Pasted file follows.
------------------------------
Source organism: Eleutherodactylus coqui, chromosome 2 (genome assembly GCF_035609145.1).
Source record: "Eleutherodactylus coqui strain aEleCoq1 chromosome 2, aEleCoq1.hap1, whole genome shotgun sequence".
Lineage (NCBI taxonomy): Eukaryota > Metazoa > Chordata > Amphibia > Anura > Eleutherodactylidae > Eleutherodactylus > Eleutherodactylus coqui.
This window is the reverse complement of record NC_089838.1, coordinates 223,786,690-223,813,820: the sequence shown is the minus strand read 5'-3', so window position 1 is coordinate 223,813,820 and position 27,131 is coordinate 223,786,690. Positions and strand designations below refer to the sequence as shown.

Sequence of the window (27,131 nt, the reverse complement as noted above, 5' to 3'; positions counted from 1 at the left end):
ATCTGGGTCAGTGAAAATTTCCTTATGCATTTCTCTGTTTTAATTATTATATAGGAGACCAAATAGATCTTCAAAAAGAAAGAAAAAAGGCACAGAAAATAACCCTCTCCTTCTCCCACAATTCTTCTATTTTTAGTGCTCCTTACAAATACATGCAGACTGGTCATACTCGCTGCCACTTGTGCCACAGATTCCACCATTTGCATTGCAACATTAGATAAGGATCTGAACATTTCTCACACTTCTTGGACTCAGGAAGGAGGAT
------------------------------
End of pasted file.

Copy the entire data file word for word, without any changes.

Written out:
Source organism: Eleutherodactylus coqui, chromosome 2 (genome assembly GCF_035609145.1).
Source record: "Eleutherodactylus coqui strain aEleCoq1 chromosome 2, aEleCoq1.hap1, whole genome shotgun sequence".
Lineage (NCBI taxonomy): Eukaryota > Metazoa > Chordata > Amphibia > Anura > Eleutherodactylidae > Eleutherodactylus > Eleutherodactylus coqui.
This window is the reverse complement of record NC_089838.1, coordinates 223,786,690-223,813,820: the sequence shown is the minus strand read 5'-3', so window position 1 is coordinate 223,813,820 and position 27,131 is coordinate 223,786,690. Positions and strand designations below refer to the sequence as shown.

Sequence of the window (27,131 nt, the reverse complement as noted above, 5' to 3'; positions counted from 1 at the left end):
ATCTGGGTCAGTGAAAATTTCCTTATGCATTTCTCTGTTTTAATTATTATATAGGAGACCAAATAGATCTTCAAAAAGAAAGAAAAAAGGCACAGAAAATAACCCTCTCCTTCTCCCACAATTCTTCTATTTTTAGTGCTCCTTACAAATACATGCAGACTGGTCATACTCGCTGCCACTTGTGCCACAGATTCCACCATTTGCATTGCAACATTAGATAAGGATCTGAACATTTCTCACACTTCTTGGACTCAGGAAGGAGGAT